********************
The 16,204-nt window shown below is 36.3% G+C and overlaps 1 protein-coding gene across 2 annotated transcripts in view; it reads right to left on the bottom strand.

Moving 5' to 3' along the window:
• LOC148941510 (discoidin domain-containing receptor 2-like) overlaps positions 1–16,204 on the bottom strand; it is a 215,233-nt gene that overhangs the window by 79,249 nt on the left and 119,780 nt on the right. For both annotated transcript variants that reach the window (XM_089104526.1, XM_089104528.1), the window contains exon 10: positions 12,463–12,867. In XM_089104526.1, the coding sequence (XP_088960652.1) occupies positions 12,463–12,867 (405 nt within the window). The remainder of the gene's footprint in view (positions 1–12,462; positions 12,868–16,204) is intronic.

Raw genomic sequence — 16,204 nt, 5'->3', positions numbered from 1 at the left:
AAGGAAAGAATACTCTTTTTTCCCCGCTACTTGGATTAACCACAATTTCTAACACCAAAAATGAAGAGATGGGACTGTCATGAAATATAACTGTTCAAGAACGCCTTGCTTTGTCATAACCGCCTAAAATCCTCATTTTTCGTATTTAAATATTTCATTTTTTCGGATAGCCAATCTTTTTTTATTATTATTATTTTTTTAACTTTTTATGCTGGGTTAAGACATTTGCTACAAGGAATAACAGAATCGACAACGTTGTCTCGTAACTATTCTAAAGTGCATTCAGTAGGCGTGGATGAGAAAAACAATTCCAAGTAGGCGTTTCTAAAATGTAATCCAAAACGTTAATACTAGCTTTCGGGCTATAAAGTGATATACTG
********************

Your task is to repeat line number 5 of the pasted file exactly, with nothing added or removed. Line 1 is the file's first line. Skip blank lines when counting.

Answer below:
AAGGAAAGAATACTCTTTTTTCCCCGCTACTTGGATTAACCACAATTTCTAACACCAAAAATGAAGAGATGGGACTGTCATGAAATATAACTGTTCAAGAACGCCTTGCTTTGTCATAACCGCCTAAAATCCTCATTTTTCGTATTTAAATATTTCATTTTTTCGGATAGCCAATCTTTTTTTATTATTATTATTTTTTTAACTTTTTATGCTGGGTTAAGACATTTGCTACAAGGAATAACAGAATCGACAACGTTGTCTCGTAACTATTCTAAAGTGCATTCAGTAGGCGTGGATGAGAAAAACAATTCCAAGTAGGCGTTTCTAAAATGTAATCCAAAACGTTAATACTAGCTTTCGGGCTATAAAGTGATATACTG